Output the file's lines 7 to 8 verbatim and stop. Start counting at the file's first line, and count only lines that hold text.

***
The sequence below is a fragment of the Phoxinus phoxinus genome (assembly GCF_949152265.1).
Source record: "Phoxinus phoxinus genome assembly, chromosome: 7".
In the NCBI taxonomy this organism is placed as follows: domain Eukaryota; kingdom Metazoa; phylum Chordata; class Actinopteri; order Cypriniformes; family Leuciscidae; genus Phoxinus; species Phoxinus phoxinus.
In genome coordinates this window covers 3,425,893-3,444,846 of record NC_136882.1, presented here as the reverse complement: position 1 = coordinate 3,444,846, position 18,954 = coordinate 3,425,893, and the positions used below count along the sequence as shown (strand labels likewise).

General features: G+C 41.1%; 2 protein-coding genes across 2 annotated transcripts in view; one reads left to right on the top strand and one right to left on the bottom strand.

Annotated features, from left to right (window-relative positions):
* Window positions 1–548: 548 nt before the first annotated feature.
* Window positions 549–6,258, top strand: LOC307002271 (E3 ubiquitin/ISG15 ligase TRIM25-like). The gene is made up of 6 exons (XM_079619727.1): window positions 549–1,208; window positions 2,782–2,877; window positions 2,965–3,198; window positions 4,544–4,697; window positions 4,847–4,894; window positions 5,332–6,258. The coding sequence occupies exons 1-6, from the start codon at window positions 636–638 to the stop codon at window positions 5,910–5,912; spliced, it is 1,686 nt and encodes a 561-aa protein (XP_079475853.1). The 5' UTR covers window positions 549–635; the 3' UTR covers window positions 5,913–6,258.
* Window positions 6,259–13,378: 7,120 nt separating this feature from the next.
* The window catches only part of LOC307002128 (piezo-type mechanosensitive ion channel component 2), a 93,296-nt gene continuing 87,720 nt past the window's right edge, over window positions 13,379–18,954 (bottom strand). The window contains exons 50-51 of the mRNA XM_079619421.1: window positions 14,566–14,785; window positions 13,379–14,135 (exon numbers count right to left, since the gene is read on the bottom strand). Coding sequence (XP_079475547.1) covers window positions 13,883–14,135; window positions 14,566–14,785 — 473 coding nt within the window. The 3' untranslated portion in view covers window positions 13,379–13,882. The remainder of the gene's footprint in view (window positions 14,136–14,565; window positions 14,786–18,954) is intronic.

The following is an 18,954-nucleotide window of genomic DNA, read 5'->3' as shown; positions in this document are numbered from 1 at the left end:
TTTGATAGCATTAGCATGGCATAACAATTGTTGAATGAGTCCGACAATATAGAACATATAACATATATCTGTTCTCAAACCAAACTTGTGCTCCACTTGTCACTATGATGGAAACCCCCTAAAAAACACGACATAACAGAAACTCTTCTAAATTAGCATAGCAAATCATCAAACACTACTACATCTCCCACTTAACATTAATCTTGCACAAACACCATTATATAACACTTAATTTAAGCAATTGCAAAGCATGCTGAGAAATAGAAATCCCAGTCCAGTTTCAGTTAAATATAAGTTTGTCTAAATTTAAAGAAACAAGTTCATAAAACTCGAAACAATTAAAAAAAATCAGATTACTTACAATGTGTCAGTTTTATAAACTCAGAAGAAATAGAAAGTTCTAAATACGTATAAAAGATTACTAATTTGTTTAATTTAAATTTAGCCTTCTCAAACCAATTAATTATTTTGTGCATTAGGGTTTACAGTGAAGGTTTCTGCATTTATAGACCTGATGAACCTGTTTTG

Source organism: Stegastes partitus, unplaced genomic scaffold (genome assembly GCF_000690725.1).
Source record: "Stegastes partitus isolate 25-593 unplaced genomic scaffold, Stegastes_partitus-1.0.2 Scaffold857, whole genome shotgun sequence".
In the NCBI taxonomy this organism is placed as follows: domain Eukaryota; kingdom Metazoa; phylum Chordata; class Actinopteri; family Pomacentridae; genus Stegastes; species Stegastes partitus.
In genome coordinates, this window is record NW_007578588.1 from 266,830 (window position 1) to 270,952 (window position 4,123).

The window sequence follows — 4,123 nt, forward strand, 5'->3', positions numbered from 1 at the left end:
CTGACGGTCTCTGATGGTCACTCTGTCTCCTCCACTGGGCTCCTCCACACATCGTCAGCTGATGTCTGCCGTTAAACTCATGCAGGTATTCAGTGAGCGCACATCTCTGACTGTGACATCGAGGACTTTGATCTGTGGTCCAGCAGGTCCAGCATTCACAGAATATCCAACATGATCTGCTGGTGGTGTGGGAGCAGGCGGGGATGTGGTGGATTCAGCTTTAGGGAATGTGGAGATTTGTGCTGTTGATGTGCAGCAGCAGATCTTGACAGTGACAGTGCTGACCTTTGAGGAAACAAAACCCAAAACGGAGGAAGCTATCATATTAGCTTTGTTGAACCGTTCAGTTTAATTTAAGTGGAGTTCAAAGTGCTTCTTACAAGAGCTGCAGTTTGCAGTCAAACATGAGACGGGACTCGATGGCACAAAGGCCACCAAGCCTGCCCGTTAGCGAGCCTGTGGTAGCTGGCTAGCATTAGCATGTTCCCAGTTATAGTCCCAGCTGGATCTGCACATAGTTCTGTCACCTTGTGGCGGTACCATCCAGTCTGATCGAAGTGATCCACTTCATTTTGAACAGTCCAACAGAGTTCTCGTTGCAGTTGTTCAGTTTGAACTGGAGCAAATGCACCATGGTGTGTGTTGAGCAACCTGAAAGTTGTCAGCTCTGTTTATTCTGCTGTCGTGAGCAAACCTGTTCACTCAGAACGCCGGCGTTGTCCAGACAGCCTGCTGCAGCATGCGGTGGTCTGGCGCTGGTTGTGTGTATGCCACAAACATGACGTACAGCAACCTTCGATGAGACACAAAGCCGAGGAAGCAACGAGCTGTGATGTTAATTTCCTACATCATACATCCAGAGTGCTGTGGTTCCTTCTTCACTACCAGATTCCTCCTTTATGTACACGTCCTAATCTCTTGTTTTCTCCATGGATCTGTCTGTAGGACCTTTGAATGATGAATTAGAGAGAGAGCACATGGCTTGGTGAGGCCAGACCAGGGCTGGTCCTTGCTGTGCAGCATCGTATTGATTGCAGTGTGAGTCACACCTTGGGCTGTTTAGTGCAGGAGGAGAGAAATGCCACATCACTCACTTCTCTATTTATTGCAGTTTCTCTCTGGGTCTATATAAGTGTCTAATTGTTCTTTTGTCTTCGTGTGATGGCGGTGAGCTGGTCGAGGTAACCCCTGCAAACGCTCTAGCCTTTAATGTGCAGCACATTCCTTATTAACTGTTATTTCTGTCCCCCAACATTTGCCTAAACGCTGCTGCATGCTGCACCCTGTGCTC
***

* Window positions 1–548: 548 nt before the first annotated feature.
* Window positions 549–6,258, top strand: LOC307002271 (E3 ubiquitin/ISG15 ligase TRIM25-like). The gene is made up of 6 exons (XM_079619727.1): window positions 549–1,208; window positions 2,782–2,877; window positions 2,965–3,198; window positions 4,544–4,697; window positions 4,847–4,894; window positions 5,332–6,258. The coding sequence occupies exons 1-6, from the start codon at window positions 636–638 to the stop codon at window positions 5,910–5,912; spliced, it is 1,686 nt and encodes a 561-aa protein (XP_079475853.1). The 5' UTR covers window positions 549–635; the 3' UTR covers window positions 5,913–6,258.